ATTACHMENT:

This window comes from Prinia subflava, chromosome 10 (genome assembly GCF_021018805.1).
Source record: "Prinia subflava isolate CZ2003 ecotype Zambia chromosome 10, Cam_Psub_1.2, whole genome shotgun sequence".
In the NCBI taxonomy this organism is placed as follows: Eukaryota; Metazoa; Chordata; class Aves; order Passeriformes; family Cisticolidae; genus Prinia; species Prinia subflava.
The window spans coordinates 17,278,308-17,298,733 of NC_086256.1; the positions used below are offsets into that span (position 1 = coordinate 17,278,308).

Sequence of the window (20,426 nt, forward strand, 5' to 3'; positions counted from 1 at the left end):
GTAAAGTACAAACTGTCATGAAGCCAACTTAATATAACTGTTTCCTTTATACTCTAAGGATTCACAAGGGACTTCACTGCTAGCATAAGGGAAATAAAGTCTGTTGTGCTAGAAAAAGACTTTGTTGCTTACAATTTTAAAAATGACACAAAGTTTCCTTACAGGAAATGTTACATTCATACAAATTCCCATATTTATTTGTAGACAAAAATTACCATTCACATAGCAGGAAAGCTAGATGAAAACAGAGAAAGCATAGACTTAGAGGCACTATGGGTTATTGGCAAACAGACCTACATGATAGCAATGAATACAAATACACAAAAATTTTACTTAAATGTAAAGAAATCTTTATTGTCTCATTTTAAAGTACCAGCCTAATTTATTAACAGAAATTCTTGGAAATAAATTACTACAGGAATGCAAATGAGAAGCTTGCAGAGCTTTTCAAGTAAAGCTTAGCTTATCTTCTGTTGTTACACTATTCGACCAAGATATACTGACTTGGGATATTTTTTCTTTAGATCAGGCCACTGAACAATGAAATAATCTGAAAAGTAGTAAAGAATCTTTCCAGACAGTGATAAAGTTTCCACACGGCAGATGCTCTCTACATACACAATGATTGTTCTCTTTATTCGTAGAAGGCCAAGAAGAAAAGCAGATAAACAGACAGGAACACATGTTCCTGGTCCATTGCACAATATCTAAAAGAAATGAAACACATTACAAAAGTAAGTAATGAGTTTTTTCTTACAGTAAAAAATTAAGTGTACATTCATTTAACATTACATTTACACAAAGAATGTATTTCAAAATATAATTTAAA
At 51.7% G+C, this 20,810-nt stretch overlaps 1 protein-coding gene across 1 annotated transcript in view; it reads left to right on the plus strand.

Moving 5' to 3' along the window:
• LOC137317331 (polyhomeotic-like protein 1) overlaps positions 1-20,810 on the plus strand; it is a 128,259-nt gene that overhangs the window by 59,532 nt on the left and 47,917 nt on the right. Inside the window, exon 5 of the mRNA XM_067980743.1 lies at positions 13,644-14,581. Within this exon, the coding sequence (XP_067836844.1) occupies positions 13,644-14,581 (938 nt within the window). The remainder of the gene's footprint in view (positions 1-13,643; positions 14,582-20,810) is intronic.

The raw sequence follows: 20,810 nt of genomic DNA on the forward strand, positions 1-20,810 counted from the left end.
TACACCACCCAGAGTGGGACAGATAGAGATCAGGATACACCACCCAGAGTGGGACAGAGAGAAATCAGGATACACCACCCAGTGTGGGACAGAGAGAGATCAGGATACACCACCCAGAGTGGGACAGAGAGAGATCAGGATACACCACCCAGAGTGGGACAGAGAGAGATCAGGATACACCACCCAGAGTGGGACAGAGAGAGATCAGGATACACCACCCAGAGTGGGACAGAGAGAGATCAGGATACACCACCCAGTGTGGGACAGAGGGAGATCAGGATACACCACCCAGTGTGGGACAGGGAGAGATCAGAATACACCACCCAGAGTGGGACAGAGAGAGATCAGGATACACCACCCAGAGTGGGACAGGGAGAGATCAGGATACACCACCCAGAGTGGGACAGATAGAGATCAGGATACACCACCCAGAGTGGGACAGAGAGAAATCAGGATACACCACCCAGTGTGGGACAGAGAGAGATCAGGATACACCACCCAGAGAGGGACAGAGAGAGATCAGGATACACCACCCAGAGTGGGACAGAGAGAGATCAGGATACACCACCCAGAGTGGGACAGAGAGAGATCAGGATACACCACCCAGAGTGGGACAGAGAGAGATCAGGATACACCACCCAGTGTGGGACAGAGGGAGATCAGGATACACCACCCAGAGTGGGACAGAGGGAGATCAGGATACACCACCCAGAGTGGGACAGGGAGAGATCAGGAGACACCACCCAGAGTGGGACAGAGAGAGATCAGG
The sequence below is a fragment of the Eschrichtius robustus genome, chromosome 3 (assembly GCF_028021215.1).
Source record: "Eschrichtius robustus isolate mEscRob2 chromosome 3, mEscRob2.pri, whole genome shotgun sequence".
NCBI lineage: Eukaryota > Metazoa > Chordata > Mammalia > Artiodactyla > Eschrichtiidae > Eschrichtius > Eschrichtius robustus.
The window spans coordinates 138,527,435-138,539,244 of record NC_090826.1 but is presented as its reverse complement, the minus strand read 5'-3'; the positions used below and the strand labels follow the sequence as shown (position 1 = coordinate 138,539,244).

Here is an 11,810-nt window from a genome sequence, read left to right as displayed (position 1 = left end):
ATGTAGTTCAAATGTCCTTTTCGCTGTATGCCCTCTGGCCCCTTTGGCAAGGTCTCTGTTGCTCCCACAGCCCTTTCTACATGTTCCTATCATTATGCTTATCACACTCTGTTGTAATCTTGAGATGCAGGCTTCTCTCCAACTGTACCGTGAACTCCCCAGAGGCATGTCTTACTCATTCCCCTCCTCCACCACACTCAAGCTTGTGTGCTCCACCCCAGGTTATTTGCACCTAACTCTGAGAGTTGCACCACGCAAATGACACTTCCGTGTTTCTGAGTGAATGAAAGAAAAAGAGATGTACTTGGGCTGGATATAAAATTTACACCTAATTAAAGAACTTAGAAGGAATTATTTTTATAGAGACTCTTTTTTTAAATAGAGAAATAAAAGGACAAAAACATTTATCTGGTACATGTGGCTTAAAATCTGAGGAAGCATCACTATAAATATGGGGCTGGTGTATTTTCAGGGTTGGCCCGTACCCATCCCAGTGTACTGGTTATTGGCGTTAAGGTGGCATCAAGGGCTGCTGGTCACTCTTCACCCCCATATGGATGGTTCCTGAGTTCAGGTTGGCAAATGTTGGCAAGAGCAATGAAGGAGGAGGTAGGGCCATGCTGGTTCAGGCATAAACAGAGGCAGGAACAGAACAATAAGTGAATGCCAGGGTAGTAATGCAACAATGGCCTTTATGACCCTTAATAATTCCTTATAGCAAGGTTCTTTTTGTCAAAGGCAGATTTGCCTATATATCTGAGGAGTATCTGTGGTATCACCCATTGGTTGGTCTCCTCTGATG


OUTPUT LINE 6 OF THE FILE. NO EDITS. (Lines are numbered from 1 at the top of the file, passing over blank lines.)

GTAAAGTACAAACTGTCATGAAGCCAACTTAATATAACTGTTTCCTTTATACTCTAAGGATTCACAAGGGACTTCACTGCTAGCATAAGGGAAATAAAGTCTGTTGTGCTAGAAAAAGACTTTGTTGCTTACAATTTTAAAAATGACACAAAGTTTCCTTACAGGAAATGTTACATTCATACAAATTCCCATATTTATTTGTAGACAAAAATTACCATTCACATAGCAGGAAAGCTAGATGAAAACAGAGAAAGCATAGACTTAGAGGCACTATGGGTTATTGGCAAACAGACCTACATGATAGCAATGAATACAAATACACAAAAATTTTACTTAAATGTAAAGAAATCTTTATTGTCTCATTTTAAAGTACCAGCCTAATTTATTAACAGAAATTCTTGGAAATAAATTACTACAGGAATGCAAATGAGAAGCTTGCAGAGCTTTTCAAGTAAAGCTTAGCTTATCTTCTGTTGTTACACTATTCGACCAAGATATACTGACTTGGGATATTTTTTCTTTAGATCAGGCCACTGAACAATGAAATAATCTGAAAAGTAGTAAAGAATCTTTCCAGACAGTGATAAAGTTTCCACACGGCAGATGCTCTCTACATACACAATGATTGTTCTCTTTATTCGTAGAAGGCCAAGAAGAAAAGCAGATAAACAGACAGGAACACATGTTCCTGGTCCATTGCACAATATCTAAAAGAAATGAAACACATTACAAAAGTAAGTAATGAGTTTTTTCTTACAGTAAAAAATTAAGTGTACATTCATTTAACATTACATTTACACAAAGAATGTATTTCAAAATATAATTTAAA